Wednesday, August 5, 2009
For weeks, I've been writing about cheap natural gas, which a lot of you like as a cleaner alternative to coal. But when I asked about other "green energy" options, I found quite a few cynics in the Q&A crowd...
Looks brown to me... – M.L.
I love green, but it is a load of hogwash!! – R.K.
Personally I wouldn't touch wind and solar with a pole. – D.D.
Reader D.T. is more open to alternatives. He writes, "Fossil fuels are finite while renewables are constant, abundant, and underutilized to such an extent that the boom will be fabulous."
Like most of you, I'm skeptical of wind, solar, and hydro energy. But I think D.T. has it partly right: A huge green energy boom is coming... whether we like it or not. It's coming because your government says so.
Take California, whose politicians decreed the state would produce a third of its power from renewable sources by 2020. That means alternative-energy supplies need to increase by 135%... at a cost of more than $44 billion. California is just one of 32 states (and Washington D.C.) that set minimum requirements for renewable-energy sources.
The simple fact is it costs about $1.5 million per megawatt to build a new natural gas power plant. It costs about 266% more for solar or wind.
So the U.S. Treasury will provide construction grants for up to 30% of the cost of alternative-energy projects breaking ground by the end of 2010. Not to be outdone, the Department of Energy set aside $10 billion to guarantee construction loans needed to build the plants.
That combination of laws and incentives looks a whole lot like the foundation for a huge green energy bubble. Look for more on this trend next week.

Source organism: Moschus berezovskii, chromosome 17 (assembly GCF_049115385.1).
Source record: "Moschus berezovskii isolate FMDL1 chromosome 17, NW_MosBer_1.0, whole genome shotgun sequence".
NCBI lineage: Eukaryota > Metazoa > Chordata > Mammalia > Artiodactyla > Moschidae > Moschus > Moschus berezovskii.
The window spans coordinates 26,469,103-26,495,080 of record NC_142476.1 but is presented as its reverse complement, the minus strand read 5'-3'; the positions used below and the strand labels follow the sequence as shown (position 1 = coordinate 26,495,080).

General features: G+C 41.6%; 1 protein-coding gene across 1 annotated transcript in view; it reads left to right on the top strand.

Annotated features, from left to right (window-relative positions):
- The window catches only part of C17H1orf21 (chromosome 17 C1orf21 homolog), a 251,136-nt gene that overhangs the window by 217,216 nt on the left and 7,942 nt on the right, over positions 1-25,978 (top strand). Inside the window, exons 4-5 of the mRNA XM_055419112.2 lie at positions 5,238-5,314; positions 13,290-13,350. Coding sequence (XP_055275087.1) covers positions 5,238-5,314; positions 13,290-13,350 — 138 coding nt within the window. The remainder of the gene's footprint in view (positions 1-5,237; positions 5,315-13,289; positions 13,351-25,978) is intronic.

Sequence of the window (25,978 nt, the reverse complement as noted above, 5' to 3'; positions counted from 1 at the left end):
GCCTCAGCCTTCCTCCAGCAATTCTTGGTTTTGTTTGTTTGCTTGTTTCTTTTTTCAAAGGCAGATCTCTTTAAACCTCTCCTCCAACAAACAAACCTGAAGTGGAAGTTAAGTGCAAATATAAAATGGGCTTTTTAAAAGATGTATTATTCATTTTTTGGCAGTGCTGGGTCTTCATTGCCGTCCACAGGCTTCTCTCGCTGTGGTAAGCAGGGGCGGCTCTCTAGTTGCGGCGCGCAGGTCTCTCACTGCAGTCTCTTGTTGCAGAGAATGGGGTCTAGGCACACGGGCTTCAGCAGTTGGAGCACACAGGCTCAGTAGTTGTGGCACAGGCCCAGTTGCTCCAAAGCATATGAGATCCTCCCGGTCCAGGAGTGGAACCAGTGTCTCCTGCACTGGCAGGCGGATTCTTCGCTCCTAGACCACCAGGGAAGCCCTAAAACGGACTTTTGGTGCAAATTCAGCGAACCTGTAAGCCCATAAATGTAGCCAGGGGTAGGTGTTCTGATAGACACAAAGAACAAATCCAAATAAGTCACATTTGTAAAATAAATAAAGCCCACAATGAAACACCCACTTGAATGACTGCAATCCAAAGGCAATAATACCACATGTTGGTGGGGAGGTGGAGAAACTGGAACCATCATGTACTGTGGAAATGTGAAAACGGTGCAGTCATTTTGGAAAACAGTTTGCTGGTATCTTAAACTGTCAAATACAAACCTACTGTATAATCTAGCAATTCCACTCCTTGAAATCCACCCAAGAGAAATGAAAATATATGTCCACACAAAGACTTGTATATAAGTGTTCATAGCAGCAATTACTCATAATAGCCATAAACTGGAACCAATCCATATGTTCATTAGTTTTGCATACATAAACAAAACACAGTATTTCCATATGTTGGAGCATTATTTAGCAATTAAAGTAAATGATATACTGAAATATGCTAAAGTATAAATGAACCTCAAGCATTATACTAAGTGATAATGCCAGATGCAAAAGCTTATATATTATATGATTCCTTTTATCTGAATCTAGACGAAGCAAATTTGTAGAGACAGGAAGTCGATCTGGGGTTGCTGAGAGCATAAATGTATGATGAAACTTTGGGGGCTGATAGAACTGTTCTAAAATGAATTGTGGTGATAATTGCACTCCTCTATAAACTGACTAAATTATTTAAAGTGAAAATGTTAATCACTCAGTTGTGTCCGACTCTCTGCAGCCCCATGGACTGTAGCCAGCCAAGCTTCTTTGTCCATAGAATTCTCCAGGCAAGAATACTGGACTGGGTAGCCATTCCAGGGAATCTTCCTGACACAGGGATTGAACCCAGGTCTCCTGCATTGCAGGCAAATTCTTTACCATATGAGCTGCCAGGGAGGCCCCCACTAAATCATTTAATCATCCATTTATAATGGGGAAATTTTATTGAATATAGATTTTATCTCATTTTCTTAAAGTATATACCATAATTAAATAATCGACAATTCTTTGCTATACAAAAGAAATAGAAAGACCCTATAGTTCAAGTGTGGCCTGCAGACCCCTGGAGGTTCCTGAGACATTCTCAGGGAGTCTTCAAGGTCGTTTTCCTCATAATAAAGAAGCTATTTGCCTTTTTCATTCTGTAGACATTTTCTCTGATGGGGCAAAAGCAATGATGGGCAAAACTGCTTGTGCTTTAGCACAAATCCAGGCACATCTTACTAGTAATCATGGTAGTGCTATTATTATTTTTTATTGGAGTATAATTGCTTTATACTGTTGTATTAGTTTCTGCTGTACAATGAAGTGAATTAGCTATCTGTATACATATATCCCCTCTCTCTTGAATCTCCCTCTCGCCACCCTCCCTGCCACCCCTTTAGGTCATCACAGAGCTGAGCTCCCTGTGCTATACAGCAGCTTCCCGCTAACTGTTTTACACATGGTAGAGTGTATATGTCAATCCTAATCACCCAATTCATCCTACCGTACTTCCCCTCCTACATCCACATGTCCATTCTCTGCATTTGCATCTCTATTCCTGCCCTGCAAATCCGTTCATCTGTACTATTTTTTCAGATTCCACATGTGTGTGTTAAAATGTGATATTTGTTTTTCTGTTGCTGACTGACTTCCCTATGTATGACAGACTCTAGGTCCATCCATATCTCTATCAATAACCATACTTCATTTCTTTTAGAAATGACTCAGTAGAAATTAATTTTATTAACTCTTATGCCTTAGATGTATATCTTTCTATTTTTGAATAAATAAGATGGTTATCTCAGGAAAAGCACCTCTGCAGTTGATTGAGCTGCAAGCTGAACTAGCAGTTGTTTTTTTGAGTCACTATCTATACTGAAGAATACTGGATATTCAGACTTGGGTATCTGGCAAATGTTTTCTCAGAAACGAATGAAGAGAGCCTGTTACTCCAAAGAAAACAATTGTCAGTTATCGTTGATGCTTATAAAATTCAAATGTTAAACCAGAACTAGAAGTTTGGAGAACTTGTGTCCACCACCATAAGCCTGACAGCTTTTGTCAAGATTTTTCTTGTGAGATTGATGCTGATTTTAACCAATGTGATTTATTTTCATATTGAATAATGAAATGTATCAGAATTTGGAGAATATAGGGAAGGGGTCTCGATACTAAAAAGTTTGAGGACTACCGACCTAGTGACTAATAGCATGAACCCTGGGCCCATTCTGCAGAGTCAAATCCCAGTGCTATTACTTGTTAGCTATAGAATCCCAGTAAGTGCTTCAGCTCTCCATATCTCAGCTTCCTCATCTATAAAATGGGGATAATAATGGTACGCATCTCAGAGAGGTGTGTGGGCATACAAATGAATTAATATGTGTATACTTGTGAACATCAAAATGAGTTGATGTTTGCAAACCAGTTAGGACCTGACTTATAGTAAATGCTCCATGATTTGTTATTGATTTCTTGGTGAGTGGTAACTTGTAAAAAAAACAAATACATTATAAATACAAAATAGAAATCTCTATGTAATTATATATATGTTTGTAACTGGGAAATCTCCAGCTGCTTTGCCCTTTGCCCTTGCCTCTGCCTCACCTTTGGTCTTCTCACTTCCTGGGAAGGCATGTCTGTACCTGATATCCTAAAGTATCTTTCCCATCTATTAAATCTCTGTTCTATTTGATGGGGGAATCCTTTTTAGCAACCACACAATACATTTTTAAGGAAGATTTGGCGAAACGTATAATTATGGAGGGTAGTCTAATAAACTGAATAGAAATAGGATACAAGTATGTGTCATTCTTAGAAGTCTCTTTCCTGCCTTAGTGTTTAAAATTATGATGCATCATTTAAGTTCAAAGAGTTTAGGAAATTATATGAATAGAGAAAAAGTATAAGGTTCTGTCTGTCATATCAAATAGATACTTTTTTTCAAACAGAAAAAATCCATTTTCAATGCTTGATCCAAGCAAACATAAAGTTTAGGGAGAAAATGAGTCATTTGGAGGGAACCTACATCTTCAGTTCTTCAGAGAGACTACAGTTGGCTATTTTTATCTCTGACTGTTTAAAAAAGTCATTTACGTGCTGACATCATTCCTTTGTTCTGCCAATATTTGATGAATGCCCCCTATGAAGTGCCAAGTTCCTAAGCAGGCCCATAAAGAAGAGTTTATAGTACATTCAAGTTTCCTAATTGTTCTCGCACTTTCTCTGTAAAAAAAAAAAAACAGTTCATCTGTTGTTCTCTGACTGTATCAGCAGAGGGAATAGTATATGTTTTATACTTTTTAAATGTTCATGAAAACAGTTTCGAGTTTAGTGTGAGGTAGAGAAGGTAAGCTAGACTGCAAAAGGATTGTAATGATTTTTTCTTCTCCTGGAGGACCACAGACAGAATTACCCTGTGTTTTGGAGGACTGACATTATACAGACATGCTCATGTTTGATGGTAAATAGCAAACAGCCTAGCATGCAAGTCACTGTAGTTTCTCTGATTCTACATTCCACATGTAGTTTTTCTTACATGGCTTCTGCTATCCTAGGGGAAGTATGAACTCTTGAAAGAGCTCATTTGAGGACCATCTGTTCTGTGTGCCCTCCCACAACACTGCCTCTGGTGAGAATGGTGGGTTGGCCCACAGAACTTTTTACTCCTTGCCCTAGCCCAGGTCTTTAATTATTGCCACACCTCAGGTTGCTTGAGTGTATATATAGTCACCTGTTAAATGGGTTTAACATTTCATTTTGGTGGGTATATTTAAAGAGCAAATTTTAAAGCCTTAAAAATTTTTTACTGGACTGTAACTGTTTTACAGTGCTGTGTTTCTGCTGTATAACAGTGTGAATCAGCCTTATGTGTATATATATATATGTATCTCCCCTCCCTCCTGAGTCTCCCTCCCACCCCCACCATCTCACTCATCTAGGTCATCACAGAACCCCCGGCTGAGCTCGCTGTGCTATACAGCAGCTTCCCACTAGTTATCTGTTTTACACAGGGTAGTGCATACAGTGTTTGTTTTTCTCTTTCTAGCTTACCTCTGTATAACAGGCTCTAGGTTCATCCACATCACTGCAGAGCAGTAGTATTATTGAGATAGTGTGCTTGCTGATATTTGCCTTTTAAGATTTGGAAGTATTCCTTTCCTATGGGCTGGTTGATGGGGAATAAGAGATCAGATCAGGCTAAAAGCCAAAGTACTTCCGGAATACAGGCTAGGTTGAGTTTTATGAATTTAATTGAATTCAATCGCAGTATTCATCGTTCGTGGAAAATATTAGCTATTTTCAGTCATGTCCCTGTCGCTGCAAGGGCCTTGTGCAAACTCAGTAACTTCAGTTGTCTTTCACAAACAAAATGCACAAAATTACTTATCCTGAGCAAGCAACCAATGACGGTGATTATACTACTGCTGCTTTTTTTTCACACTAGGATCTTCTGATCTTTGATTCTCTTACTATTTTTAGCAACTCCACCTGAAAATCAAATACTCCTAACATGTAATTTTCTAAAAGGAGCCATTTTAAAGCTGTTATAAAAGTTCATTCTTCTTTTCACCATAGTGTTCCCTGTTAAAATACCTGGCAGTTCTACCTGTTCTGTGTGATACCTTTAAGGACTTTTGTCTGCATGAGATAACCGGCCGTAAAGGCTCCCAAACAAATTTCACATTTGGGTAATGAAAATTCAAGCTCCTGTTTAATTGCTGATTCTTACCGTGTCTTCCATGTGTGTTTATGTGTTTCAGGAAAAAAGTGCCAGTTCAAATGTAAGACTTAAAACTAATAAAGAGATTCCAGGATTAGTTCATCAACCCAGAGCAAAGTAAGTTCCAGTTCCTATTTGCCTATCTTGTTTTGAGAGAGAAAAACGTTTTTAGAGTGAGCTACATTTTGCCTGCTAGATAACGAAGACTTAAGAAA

Q&A Update: Last December, I warned reader D.F. that commodity giant Teck Resources was a trap, arguing its earnings were headed for a huge drop.
In April, I told W.D. that Teck had made all the wrong decisions during the commodity boom.
And in May, I advised reader G.H. to steer clear, citing Teck's massive debt coming due.
Here's a look at Teck's chart:
What happened? Well, Teck earns one-third of its revenue from copper sales. And the biggest surprise in commodities this year is copper.
The world's largest economies went into recession. Manufacturing orders plummeted. Plants and factories closed down all over the world. That sounds like disaster for basic resources... But the price of copper defied logic.
The red metal's uptrend began in December, and it's doubled over the last eight months. Copper's updraft was so strong, even a turkey like Teck soared.
But at the risk of being wrong for another eight months, I wouldn't try to capitalize on the trend now. Copper's run is getting long in the tooth... and Teck's fundamentals still stink.
Aluminum hits eight-month high... up nearly 50% from February bottom.
Bellwether machinery maker Caterpillar jumps 6% to nine-month high.
Dollar weakness drives silver up 15% from July low.